TechCrunch founder Michael Arrington presents "tactical-level advice on getting press for your startup" in this full-length video from Omnisio of his Stanford speech Saturday. His level of candor (or "transparency" in Valleyspeak) surprised even me. He openly admits to playing quid pro quo with his sources — you supply the exclusives, he provides the fawning coverage to show investors. Journalists might sniff at Arrington's ethical judgment, but it works for him — as long as startups play by his rules. All this reminds me of Europe's last great monarch.

Update: Like any good court Jester, we've recontextualized Arrington's remarks to serve our own postmodern fun-poking purposes, excising much footage for brevity — and playfully misrepresenting what was left of his earnest advice for hilarity.

Louis XIV, the French king, gathered the nobles of France to Versailles, rewarding them with attention while robbing them of real power. For those outside the Web 2.0 scene, Arrington's rules must seem as baroque as the Sun King's court: Link to TechCrunch relentlessly on your blog and follow Arrington on Twitter, and he might grant you the imprimatur of a TechCrunch mention. Watch the whole speech, but replace Arrington's oft-repeated invocations of "community" with "noble court" — it makes much more sense. What's the fate of those who transgress against his sense of proper manners, or worse, refuse to kowtow entirely? No guillotine; he just blocks you on Twitter, a punishment which he believes to be the ultimate in ruthless dismissal.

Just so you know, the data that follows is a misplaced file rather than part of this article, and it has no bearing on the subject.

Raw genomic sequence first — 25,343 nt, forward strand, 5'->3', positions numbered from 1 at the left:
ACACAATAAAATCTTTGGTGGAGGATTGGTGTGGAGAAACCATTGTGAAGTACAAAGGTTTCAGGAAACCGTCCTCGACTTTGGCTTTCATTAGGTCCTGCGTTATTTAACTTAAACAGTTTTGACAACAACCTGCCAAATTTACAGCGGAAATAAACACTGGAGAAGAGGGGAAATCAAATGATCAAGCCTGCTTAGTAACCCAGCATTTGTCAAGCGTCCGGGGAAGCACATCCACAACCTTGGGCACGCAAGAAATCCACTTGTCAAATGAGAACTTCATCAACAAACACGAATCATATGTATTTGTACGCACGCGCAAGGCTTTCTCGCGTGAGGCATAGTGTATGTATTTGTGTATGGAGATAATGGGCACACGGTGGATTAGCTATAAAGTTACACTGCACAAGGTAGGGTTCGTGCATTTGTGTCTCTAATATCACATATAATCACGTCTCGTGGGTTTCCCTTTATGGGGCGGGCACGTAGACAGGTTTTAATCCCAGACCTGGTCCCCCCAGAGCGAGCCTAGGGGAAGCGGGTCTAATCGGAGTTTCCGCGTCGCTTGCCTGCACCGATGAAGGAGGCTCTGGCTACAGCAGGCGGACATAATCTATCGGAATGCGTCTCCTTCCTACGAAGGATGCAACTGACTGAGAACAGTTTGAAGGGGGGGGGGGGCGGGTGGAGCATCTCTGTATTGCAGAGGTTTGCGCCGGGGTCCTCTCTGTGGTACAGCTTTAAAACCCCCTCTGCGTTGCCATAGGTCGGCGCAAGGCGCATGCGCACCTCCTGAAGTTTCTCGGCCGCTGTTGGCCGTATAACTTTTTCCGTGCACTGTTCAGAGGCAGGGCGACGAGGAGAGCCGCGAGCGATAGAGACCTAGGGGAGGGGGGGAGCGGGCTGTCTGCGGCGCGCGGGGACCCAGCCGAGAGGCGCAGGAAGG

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Arrington's delusions of grandeur aren't so worrisome — a dash of humility and a vacation on another continent would fix that. What's scary is the collective fantasy shared by entrepreneurial true believers who honestly think they're destined to save civilization by monetizing pageviews on social networks. Decisions made in a bubble, whether it's the royal palace in Versailles, or a TechCrunch comments thread, veer toward groupthink, engender cults of personality and end in wild speculation and heavy losses. The Sun King's scheme worked for a while, but didn't it end with a monarch losing his head?